No vehicle represents America’s can-do spirit as authentically as the Jeep Wrangler. Born from the conflict that defined our Greatest Generation, the Jeep embodied our nation’s core values: simplicity, honesty and never-say-die durability. That was then. Now, not one but two badge engineered CUV’s are dragging the Jeep brand’s hard-core off-road rep through the [ankle deep] mire. Which puts a lot of weight on the ’07 Wrangler Unlimited’s elongated shoulders. Does the new Wrangler have enough talent and gumption to make up for the sins of the sons?
Necessity dictated the design of the general purpose military vehicle in 1941. With its windshield folded down and wheels removed, large numbers of Jeeps could be stacked onto and into transport ships. Tradition demands– and receives– respect for these styling cues. Even so, the Wrangler has evolved. Every corner, once sharp as the pant crease of an Army Class-A uniform, is subtly rounded. The grille that has stood at starched upright attention for more than sixty years is gently swept back. The windscreen still folds forward, but now it’s hinged in the middle to accommodate its new slightly curved shape. Aerodynamic it’s not. But for a Wrangler, the new model is positively sleek.
The top is as stubborn as ever. When I asked the Chrysler rep to take down the “Easy Folding Soft Top,” I initiated a 10-minute wrestling match between man and machine. The machine won. Despite unbuckling hasps, releasing latches and unzipping Velcro, the origami-impaired rep couldn't get the damn thing down. While I’m reasonable confident that a properly trained, well-practiced owner could eventually remove the canvas lid, the transformation shouldn’t be attempted impulsively at, say, a stoplight. In fact, I reckon the optional three-piece modular “Freedom Top” was named for its ability to liberate owners from said task.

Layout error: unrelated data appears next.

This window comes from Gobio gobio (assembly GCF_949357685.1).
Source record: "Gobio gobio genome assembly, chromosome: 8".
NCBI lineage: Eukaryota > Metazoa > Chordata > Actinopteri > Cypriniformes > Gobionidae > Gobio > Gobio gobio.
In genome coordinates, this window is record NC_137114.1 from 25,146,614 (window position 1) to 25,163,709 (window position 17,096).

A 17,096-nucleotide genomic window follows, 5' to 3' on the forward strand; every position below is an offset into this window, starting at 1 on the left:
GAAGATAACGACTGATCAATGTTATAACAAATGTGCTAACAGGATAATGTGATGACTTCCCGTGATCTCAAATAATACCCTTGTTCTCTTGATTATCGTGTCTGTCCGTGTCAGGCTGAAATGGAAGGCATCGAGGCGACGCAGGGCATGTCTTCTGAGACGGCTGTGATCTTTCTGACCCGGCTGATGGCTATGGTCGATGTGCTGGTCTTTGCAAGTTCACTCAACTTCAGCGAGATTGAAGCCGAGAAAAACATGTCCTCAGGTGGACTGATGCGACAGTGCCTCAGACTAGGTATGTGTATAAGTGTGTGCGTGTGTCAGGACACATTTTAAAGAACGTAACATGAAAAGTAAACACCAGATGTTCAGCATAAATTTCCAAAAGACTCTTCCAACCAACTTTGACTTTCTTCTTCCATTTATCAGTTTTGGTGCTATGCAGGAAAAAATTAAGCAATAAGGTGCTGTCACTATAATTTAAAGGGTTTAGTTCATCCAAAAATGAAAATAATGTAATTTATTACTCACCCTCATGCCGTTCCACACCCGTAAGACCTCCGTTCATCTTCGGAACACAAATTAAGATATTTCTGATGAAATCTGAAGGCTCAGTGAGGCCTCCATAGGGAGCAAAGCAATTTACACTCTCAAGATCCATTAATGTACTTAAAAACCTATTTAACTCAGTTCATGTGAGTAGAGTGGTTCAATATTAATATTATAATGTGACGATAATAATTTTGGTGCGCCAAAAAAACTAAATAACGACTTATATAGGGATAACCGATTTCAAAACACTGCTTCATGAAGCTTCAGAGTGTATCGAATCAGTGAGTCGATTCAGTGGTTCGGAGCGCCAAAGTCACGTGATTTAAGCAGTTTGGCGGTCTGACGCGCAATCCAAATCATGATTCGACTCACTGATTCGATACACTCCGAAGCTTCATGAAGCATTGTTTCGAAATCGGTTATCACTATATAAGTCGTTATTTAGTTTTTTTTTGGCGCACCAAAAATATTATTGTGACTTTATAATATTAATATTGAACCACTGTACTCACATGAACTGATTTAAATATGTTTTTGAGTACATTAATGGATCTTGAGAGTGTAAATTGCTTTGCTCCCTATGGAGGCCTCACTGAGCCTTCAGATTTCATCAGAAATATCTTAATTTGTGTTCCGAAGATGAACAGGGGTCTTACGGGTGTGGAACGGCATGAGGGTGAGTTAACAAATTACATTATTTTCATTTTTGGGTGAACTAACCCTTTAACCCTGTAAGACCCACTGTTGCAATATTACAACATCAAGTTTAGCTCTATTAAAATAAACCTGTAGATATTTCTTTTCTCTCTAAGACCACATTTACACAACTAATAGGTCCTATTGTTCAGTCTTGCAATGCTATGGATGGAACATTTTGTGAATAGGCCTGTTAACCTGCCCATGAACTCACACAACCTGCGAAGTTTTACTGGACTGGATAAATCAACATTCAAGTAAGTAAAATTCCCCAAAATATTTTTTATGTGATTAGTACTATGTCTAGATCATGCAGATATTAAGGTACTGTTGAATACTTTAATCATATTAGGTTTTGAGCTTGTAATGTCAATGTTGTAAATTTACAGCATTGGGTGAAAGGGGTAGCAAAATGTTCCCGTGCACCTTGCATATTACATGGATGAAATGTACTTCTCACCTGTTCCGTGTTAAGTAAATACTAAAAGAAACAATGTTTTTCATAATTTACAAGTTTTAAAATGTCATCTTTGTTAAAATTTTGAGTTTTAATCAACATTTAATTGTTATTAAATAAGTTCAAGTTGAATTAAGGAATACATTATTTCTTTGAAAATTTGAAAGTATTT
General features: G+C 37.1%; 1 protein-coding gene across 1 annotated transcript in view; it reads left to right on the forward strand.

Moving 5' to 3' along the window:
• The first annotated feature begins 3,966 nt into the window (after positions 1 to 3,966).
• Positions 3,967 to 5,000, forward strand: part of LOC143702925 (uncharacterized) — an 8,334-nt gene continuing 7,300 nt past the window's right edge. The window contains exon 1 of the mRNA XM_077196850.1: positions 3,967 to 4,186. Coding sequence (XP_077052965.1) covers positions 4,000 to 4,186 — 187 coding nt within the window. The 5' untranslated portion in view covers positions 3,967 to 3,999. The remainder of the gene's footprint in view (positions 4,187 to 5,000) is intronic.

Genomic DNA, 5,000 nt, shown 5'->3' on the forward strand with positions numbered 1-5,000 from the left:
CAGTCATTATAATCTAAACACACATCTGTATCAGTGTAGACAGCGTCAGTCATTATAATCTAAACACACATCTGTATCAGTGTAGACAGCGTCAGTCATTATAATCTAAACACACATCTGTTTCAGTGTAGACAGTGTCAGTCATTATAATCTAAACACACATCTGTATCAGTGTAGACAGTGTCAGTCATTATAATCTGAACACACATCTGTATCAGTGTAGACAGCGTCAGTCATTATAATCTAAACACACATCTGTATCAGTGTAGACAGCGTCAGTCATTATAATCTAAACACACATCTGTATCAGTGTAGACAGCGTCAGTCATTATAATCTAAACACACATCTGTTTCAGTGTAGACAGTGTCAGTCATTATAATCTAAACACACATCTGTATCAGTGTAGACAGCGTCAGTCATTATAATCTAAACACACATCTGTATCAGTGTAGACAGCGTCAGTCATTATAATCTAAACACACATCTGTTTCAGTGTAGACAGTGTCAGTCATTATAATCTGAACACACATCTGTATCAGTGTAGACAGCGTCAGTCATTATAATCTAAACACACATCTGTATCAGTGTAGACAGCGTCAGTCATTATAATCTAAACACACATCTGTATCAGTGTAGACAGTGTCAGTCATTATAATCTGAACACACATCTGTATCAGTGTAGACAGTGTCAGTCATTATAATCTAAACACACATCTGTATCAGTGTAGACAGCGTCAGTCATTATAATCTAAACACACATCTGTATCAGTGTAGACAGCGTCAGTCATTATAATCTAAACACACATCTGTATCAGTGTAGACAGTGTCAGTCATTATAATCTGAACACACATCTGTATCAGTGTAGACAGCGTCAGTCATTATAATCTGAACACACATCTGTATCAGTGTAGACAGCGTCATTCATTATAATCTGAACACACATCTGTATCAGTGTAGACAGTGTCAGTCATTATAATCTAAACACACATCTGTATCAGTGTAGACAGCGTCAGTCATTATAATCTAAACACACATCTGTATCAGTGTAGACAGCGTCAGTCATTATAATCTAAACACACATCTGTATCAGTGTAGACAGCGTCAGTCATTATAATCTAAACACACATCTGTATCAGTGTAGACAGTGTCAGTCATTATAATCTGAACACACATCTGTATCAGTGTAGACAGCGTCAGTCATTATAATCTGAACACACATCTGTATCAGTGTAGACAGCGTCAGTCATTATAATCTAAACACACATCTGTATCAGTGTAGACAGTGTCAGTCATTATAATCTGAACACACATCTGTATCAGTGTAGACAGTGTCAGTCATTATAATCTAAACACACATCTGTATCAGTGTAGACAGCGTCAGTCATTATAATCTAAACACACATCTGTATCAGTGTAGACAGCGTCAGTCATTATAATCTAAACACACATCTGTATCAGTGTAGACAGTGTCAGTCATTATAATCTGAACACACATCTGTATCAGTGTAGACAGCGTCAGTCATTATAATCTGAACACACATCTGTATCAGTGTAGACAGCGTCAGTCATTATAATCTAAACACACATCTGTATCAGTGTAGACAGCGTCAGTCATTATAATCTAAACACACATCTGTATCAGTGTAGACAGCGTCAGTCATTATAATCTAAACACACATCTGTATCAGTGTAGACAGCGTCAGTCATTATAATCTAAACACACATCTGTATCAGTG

Meanwhile, the new Wrangler (codenamed JK) has sprouted an extra pair of doors. Despite its additonal length, the outgoing Unlimited two-door required a contortionist’s skill to access the back. With rear portals, back seat egress is downright civilized– which is a bit like marveling at how easy it’s become to swing open The Gates of Hell. Not to put too fine a point on it, Jeep’s second row accommodations are rear passenger purgatory, bereft of comfort or room in any direction. And that’s when you’re standing still. Flail about the countryside at speed and your companions will emerge bruised, battered and bitching.
I drove the ’07 Wrangler Unlimited back-to-back with an outgoing ’06 two-door model. The advancements are profound. The front seats are far more comfortable and offer something remarkably akin to lateral support. Also new for ’07: optional power windows and locks for the [still] removable doors. The power window controls are now located in the center of the dashboard just below the stereo. The rest of the spartan dash gets a Chrysler parts-bin makeover; a vast improvement for Jeep, but nothing special in and of itself.
Jeep’s streamlining and improved chassis insulation deliver a much quieter (if not quiet) ride. Wrangler owners have come to expect rigs that porpoise down the highway, skitter through corners and labor to a stop. Thanks to the new Unlimited's added width and wheelbase, its dynamics are far more refined than its ancestors’. Through quick slalom-like maneuvering, the body continues to dance the Tango after the orquesta típica stops playing. But it recovers quickly. You can navigate city traffic with greater confidence, to the point where the Unlimited is a plausible daily driver.
Wrangler drivers can kiss their beloved 4.0-liter in-line six goodbye; the venerable I6 couldn’t meet federal emissions standards. All ’07 Wranglers are now blessed with Chrysler’s 3.8-liter V6, good for 215hp and 245ft-lbs torque. While its genesis might not inspire much joy in Mudtown (Dodge Caravan and Chrysler Town & Country?), the pushrod powerplant is simple enough to take the requisite beating and gives Wrangler improved torque at higher revs; it can get out of its own way when asked. Zero to sixty? Top speed? About as important to Wrangler lovers as a Porsche Cayenne's towing capacity to its target audience.
I’ve yet to take the new Wrangler Unlimited off-road, but junketed journalists report that the model is the genuine article; including tales of a Jeep rolled, righted, repaired and restored to service. Experience suggests that the new model’s extra length won’t help it in up-and-over situations, but learning your 4X4's limitations is all part of the fun.
Ironically enough, Jeep is about to experience the “fun” of learning its brand limitations. Making the Wrangler more urban-friendly while maintaining its die-hard demeanor was the right thing to do. Turning its back on its heritage was not. Is the new old-style Jeep good enough to protect the brand's rep from their silly soft-roaders? Yes, but only just. Which tells you just how good the Wrangler Unlimited is, and just how bad those CUV's really are.